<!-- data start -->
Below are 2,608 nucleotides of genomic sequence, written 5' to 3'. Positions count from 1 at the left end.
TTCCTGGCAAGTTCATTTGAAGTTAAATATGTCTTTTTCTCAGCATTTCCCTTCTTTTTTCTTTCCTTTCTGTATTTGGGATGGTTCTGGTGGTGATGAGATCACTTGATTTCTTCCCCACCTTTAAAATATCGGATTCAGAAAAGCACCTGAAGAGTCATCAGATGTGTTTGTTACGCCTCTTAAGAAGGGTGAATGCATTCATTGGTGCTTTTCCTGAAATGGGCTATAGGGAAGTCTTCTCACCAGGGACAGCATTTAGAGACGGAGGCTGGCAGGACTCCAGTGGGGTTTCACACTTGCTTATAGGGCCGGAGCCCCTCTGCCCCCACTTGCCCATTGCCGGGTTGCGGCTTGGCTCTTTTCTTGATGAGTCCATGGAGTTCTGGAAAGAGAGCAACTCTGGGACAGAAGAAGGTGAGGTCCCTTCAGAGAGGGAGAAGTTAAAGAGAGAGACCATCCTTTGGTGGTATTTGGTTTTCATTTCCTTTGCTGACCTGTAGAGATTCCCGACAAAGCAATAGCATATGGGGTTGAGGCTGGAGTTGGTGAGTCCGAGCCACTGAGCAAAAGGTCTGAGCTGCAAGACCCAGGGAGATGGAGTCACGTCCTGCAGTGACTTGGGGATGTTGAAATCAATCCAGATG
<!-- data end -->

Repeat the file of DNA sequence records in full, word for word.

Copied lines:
Below are 2,608 nucleotides of genomic sequence, written 5' to 3'. Positions count from 1 at the left end.
TTCCTGGCAAGTTCATTTGAAGTTAAATATGTCTTTTTCTCAGCATTTCCCTTCTTTTTTCTTTCCTTTCTGTATTTGGGATGGTTCTGGTGGTGATGAGATCACTTGATTTCTTCCCCACCTTTAAAATATCGGATTCAGAAAAGCACCTGAAGAGTCATCAGATGTGTTTGTTACGCCTCTTAAGAAGGGTGAATGCATTCATTGGTGCTTTTCCTGAAATGGGCTATAGGGAAGTCTTCTCACCAGGGACAGCATTTAGAGACGGAGGCTGGCAGGACTCCAGTGGGGTTTCACACTTGCTTATAGGGCCGGAGCCCCTCTGCCCCCACTTGCCCATTGCCGGGTTGCGGCTTGGCTCTTTTCTTGATGAGTCCATGGAGTTCTGGAAAGAGAGCAACTCTGGGACAGAAGAAGGTGAGGTCCCTTCAGAGAGGGAGAAGTTAAAGAGAGAGACCATCCTTTGGTGGTATTTGGTTTTCATTTCCTTTGCTGACCTGTAGAGATTCCCGACAAAGCAATAGCATATGGGGTTGAGGCTGGAGTTGGTGAGTCCGAGCCACTGAGCAAAAGGTCTGAGCTGCAAGACCCAGGGAGATGGAGTCACGTCCTGCAGTGACTTGGGGATGTTGAAATCAATCCAGATG